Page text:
Bulgaria is a country of wonders! It has collected a wealth of extremely beautiful natural landmarks and cultural monuments of world significance on its small territory.
Valley of the Roses
Where the Scent of Roses Meets Ancient History
Bulgaria is famous with its beautiful nature and unique traditions. The popular oil-bearing rose has become an inseperable part of the history and culture of Bulgaria. Kazanlak is the center of rose-oil extraction which is one of the most widely recognizable national symbols. Since the 17th century Bulgaria has established itself as one of the major producers of oil rose. Today it yields near 1 tone of rose oil a year – 70% of the world’s rose oil is produced in Bulgaria, making the country the largest producer of the best – quality rose oil. Bulgaria is one of the very few places in the entire world that can grow this particular rose (Rosa Damascena).
Roman, Byzantine and Medieval Villages
Etar Architectural-Ethnographic Complex
Etar Museum—a living picture of a bygone era! Stepping on the grounds of the open-air ethnographic museum, you enter a world different from the present-day one—the world of Revival Era Bulgarians. Here the water sets in motion the wheel of a centuries-old water-mill, and the cobbles under your feet remind you that genuine beauty in life hides in experiencing the emotion of getting in touch with the craftsmanship of our ancestors. The Craftsman street enables the visitors to experience the atmosphere of the National Revival era (18th—19th centuries) and the true spirit of old crafts. Workshops down here present the most emblematic crafts. Artisans make articles and then sell them – precisely as it used to be in the past. Visitors can observe the ancient technology of the craft and its original tools, talk with the artisans and also to do some apprenticeship as they make their own articles and can take away as mementos objects made by the hand from metal, leather, clay, wood and wool.
Featuring 140 cultural monuments, museums and expositions, the town is famous for its textile industry and typical National Revival architecture, . The village was founded as early as the Thracian Era. However, the first documents of its existence date back to the 12th century. During the period of Bulgarian National Revival, the town was heavily involved in the development of crafts. Houses from this period feature their own architectural design. The ground floors had irregular forms and housed craftsmen and traders. The upper floors featured wooden bow-windows, the roofs were covered with well arranged rocks.
Bozhentsi keeps 600-year history being a small and beautiful architectural reserve that has preserved the spirit of an old Bulgarian village hidden in the Balkan mountains. The village was proclaimed an architectural and historical reserve in 1964 and is part of UNESCO’s cultural monuments. The Prophet Elijah basilica, featuring a nave and two aisles, is a remarkable example of the National Revival style.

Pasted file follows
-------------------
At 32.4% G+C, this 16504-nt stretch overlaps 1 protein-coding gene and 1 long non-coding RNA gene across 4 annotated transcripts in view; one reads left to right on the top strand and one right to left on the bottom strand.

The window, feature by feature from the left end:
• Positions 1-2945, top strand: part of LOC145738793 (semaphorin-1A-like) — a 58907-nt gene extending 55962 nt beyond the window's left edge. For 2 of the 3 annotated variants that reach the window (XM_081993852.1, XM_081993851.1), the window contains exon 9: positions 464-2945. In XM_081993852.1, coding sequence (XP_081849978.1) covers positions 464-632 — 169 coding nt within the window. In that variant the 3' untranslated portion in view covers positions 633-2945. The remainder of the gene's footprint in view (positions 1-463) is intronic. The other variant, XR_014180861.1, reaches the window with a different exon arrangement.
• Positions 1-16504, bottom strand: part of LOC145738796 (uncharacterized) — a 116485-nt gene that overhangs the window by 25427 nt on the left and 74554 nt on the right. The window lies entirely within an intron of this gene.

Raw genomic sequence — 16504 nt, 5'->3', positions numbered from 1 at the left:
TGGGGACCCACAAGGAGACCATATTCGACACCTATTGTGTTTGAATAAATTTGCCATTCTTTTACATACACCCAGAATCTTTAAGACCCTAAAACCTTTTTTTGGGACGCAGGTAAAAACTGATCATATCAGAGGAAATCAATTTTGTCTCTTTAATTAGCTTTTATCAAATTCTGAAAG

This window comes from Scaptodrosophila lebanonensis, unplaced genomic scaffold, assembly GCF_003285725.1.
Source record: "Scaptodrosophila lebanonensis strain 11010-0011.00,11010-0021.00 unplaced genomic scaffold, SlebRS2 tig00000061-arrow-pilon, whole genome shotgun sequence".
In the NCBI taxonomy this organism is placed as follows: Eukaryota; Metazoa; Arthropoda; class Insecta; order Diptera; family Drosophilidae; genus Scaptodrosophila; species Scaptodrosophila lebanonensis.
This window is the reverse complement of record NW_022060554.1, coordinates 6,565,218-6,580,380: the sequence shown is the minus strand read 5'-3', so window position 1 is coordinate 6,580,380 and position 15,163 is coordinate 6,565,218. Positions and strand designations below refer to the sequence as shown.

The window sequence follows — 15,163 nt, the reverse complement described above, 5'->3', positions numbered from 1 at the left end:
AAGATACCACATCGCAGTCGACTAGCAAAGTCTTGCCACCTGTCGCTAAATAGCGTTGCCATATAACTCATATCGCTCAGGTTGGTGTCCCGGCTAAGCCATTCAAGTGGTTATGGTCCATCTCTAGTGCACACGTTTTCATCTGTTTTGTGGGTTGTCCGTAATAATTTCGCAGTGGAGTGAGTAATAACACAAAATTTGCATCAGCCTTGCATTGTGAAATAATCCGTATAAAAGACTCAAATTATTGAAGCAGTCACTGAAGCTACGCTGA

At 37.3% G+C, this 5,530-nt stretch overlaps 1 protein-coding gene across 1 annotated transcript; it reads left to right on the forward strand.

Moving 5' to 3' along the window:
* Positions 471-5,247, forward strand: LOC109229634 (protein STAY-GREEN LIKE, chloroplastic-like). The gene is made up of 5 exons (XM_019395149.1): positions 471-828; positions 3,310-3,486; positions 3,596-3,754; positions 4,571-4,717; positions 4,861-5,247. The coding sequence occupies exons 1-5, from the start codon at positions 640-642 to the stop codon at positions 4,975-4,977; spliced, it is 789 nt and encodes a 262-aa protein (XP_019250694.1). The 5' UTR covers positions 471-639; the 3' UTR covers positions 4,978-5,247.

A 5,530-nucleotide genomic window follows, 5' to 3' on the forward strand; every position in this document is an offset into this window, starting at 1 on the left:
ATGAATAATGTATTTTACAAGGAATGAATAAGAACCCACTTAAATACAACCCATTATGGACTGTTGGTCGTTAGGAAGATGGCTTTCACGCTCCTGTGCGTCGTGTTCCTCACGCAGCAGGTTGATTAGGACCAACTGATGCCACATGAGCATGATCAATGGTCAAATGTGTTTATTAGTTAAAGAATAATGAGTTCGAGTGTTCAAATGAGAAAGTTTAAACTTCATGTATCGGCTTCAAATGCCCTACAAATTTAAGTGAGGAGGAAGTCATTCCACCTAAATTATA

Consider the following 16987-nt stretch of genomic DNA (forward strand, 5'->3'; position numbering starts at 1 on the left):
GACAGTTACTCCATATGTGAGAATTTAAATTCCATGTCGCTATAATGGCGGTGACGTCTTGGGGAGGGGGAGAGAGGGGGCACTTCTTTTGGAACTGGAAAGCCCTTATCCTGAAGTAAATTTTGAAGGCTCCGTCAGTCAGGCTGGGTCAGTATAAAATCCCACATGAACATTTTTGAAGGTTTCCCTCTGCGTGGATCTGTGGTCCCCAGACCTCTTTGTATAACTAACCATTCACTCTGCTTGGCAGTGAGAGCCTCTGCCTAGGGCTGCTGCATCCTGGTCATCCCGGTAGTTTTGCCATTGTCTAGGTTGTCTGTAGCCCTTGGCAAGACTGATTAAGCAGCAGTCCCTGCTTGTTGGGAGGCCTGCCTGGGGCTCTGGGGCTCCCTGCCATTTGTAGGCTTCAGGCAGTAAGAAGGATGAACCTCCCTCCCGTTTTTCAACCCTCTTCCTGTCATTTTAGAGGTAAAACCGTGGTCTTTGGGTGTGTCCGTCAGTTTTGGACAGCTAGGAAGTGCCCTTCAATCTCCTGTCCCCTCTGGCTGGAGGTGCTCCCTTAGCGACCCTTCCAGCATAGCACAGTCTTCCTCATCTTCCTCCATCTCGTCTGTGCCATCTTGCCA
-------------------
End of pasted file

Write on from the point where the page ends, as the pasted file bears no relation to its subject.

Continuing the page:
The town is an architectural reserve and 96 of its buildings are cultural monuments. With a population of 385, it is the smallest town in Bulgaria, retaining its town status today for historical reasons. It is situated on the foothills of the Pirin mountain range and is overlooked by the Melnik Earth Pyramids. According to archaeological evidence, the first to settle in the area were the Thracian tribe Medi to which the famous rebel Spartacus belonged. Centuries later, the presence of the Romans left the town one of its landmarks — the Ancient Roman bridge, which is still preserved.
The town of Zlatograd retains its characteristic Ottoman-era architecture, with numerous old buildings as well as two 19th-century Orthodox churches. Zlatograd Ethnographic Areal Complex lies in the heart of the town. It is an open-air museum which is also part of the everyday life of local people. The complex comprises an ethnographic museum, workshops and an exhibition of water equipment.
Festivals Traditions & Ethnography
The traditions, festivals, customs, and rituals preserved by Bulgarians through the ages are evidence of the country’s profound spirituality and its dynamic lifestyle and culture.
Bulgarian customs are rooted in antiquity and are closely tied to the country’s history and particular expression of Eastern Orthodox Christianity. Dancing on live coals is an ancient Bulgarian ritual still practiced in a few villages. Bulgarians have developed their culture and enriched it over the millennia, and they preserve it and continue to develop it to the present day.
Nestinarstvo (Fire Dancing)
Nestinarstvo, or the ritual fire dancing on live coals, is an ancient Bulgarian custom, which has both Christian and pagan elements. It is believed to originate from the Thracians, and more accurately from their sun worship. Only fire dancers (nestinari) can dance over the coals- people, dedicated to the mystery of the ritual. In some villages the fire dancing has been hereditary. In the past the ritual was common in the region of Aegean Thrace.
On the day of the holiday ritual icons are covered with special decoration and, with a solemn procession, they are brought to a spring and sprayed with holy water. In the evening the dancers, led by the Churchwarden, head to the chapel where they incense, light candles and pray before the icons.
In the village a large fire is set at noon and is maintained until the evening. When it gets dark, the dancers, accompanied by a drummer and a bagpiper, head to the village. The main fire dancer starts the ritual being the first to enter the coal circle and to cross it. The other firedancers follow him. Although the custom is tied to a specific date, restorations of the custom are made throughout the summer in the villages of Strandzha. They attract many Bulgarian and foreign guests.